I know that my redeemer lives, and that in the end he will stand on the earth.

“I just want people to remember me a hundred years from now,” said screenwriter Rod Serling in 1975. Creator of the TV series The Twilight Zone, Serling wanted people to say of him, “He was a writer.” Most of us can identify with Serling’s desire to leave a legacy—something to give our lives a sense of meaning and permanence.

The story of Job shows us a man struggling with meaning amid life’s fleeting days. In a moment, not just his possessions but those most precious to him, his children, were taken. Then his friends accused him of deserving this fate. Job cried out: “Oh, that my words were recorded, that they were written on a scroll, that they were inscribed with an iron tool on lead, or engraved in rock forever!” (Job 19:23–24).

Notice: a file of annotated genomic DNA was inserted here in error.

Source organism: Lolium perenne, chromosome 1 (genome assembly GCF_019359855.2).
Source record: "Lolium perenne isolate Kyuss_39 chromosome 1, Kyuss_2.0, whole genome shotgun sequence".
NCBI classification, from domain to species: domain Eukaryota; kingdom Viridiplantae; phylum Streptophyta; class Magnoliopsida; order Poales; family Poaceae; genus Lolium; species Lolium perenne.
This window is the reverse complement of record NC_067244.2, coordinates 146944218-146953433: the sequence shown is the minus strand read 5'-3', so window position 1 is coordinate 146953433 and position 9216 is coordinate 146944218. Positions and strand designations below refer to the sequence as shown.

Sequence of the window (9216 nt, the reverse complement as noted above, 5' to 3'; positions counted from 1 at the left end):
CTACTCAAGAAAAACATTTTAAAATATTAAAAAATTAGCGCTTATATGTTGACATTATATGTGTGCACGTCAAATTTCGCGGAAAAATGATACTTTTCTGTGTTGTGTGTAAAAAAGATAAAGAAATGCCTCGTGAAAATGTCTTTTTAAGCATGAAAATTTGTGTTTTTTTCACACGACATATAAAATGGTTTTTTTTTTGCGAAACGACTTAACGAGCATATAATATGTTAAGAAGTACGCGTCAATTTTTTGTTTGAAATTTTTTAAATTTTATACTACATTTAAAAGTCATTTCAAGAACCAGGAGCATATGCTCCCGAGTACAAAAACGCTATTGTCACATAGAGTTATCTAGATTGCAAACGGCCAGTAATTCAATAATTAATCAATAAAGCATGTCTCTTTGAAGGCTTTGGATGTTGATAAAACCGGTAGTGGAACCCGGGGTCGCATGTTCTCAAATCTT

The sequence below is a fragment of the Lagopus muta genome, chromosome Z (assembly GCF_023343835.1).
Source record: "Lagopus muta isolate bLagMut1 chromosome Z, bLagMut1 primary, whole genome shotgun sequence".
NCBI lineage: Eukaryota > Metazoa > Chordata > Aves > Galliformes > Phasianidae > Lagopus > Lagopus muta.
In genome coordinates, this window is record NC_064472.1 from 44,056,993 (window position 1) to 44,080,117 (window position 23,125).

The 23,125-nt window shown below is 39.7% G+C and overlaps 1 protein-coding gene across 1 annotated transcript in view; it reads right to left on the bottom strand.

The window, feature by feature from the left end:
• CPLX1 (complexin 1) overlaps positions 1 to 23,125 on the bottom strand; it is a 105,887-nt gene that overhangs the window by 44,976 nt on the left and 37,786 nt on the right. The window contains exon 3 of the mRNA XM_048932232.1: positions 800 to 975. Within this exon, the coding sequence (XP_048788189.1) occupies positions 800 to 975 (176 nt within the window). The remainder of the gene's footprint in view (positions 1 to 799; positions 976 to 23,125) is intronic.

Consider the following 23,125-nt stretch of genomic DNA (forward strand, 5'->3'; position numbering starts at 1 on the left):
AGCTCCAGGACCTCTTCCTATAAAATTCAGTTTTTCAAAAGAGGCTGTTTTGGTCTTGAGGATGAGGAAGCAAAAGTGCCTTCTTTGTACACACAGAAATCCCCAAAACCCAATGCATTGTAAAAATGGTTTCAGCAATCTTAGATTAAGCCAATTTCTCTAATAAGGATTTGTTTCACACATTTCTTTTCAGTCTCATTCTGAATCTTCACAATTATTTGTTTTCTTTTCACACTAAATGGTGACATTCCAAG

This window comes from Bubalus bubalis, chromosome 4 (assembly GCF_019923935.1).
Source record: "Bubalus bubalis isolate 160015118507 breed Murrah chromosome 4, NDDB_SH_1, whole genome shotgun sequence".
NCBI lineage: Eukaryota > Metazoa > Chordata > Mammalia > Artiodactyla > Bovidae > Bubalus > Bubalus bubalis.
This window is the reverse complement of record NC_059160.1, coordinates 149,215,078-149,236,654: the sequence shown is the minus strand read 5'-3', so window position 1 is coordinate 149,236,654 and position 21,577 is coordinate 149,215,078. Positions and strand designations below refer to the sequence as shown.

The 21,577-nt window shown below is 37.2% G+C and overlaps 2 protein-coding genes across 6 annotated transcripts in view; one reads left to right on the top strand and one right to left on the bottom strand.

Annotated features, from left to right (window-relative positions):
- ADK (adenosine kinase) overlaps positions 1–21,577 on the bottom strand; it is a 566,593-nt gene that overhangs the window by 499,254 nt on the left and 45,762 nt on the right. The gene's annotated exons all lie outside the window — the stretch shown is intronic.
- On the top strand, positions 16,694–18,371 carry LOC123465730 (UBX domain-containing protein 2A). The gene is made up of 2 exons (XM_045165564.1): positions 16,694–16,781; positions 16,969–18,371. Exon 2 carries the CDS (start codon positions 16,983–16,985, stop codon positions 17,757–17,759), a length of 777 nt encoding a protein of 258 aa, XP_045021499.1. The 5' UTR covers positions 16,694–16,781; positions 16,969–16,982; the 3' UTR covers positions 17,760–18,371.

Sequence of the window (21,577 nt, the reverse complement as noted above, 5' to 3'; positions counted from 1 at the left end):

Job’s words have been “engraved in rock forever.” We have them in the Bible. Yet Job needed even more meaning in his life than the legacy he’d leave behind. He discovered it in the character of God. “I know that my redeemer lives,” Job declared, “and that in the end he will stand on the earth” (19:25). This knowledge gave him the right longing. “I myself will see him,” Job said. “How my heart yearns within me!” (v. 27).

In the end, Job didn’t find what he expected. He found much more—the Source of all meaning and permanence (42:1–6).

By: Tim Gustafson

Reflect & Pray

Why do you think Job wanted his words preserved forever? How do you want people to remember you one hundred years from now?

God, everything is fleeting except for You. We praise You for Your unshakable character. Show us what is truly important.